One of Canada’s most eminent and respected poets, Erín Moure is a translator and the author of seventeen books of poetry. Moure has received the Governor General’s Literary Award, the Pat Lowther Memorial Award, and the A.M. Klein Prize, and is a three-time finalist for the Griffin Poetry Prize. Most recently, she has been a finalist for the 2018 Kobzar Literary Award. She lives in Montreal.
The Elements is a family book, a thinker’s biography in poetry, and a polylingual homage. Poems about and for Moure’s late father — accepting his dementia as a real way of thinking “world” and “self” in a struggle against invasive powers — are braced alongside poems invoking the struggle of Galician peasants against the invasion of the armies of Napoleon. It is a book about tenderness, and about The Good, in the face of destructions. By celebrating our ability to think and to revolt, it defends the human pull toward happiness and sovereignty, toward life, toward living.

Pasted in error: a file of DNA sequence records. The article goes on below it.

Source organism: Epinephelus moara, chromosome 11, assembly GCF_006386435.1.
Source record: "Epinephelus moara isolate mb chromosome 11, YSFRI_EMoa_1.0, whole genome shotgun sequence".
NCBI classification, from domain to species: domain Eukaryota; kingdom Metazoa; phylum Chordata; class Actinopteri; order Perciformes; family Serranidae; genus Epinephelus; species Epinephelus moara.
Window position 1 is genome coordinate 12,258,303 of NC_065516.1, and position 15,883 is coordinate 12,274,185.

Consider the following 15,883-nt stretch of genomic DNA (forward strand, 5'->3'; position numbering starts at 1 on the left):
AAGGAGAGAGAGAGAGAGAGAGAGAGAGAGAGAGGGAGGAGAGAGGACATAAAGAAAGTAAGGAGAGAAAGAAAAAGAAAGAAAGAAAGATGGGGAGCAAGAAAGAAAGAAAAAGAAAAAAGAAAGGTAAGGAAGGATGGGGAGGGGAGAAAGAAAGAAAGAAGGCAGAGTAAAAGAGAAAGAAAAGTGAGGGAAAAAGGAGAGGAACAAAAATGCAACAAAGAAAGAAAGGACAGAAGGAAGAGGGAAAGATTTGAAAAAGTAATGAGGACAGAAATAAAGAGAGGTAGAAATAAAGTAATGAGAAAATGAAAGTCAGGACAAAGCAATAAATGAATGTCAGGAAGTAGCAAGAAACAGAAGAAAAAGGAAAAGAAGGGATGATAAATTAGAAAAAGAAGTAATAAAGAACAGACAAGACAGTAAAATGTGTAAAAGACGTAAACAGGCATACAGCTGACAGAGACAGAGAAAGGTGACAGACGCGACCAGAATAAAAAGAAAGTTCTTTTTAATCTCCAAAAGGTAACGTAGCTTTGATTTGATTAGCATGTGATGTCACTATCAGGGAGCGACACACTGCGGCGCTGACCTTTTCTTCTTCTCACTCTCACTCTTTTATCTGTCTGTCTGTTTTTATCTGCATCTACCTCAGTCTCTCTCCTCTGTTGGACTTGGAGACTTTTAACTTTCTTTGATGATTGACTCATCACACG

While reading your new collection of poetry, what would you recommend as . . .
One song or album to listen to: "When I’m Sixty-Four" by The Beatles.
One film to watch: No Home Movie, directed by Chantal Akerman.
One meal to eat: Just “eat food with respect; it teaches us meaning.”
One piece of art to look at: Anything on Montreal artist Vida Simon’s Instagram feed.
One place to plan to visit: The Miño River.
One quotation to read from another writer: “Every listing generates a new listing. Every map another road.” Dionne Brand
One question to ask yourself or a friend: Isn’t it amazing to get up in the morning and turn the tap on and clean water comes out?